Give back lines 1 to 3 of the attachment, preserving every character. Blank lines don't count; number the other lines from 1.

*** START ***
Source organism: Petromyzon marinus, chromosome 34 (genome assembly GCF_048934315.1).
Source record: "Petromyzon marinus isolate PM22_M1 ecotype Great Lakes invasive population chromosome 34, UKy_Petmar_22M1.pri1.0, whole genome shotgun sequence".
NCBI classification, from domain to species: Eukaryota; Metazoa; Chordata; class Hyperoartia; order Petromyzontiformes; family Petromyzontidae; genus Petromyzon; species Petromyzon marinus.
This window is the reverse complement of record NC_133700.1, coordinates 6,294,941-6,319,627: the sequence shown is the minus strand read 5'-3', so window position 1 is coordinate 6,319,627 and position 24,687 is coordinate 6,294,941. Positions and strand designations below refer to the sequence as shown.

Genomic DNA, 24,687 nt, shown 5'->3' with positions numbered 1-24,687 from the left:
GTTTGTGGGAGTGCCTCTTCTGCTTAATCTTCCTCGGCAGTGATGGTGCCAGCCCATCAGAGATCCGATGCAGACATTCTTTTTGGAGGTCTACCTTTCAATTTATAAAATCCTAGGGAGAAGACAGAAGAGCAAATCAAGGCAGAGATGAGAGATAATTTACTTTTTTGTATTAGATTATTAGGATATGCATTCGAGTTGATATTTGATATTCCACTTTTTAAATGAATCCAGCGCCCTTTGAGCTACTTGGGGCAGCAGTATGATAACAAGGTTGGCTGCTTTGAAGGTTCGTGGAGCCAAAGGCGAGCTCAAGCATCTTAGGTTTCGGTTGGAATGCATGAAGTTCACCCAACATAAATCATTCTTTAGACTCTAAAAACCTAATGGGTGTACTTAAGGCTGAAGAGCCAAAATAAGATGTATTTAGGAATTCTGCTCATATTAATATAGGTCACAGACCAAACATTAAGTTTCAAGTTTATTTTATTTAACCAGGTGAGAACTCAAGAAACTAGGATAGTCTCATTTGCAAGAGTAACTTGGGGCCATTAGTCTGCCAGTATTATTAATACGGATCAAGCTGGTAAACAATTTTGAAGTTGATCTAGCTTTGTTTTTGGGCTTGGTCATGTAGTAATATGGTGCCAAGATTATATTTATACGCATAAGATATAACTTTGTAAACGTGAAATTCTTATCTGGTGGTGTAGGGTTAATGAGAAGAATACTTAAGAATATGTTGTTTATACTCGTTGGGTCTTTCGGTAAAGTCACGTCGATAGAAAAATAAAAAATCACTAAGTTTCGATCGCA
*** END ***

Source organism: Petromyzon marinus, chromosome 34 (genome assembly GCF_048934315.1).
Source record: "Petromyzon marinus isolate PM22_M1 ecotype Great Lakes invasive population chromosome 34, UKy_Petmar_22M1.pri1.0, whole genome shotgun sequence".
NCBI classification, from domain to species: Eukaryota; Metazoa; Chordata; class Hyperoartia; order Petromyzontiformes; family Petromyzontidae; genus Petromyzon; species Petromyzon marinus.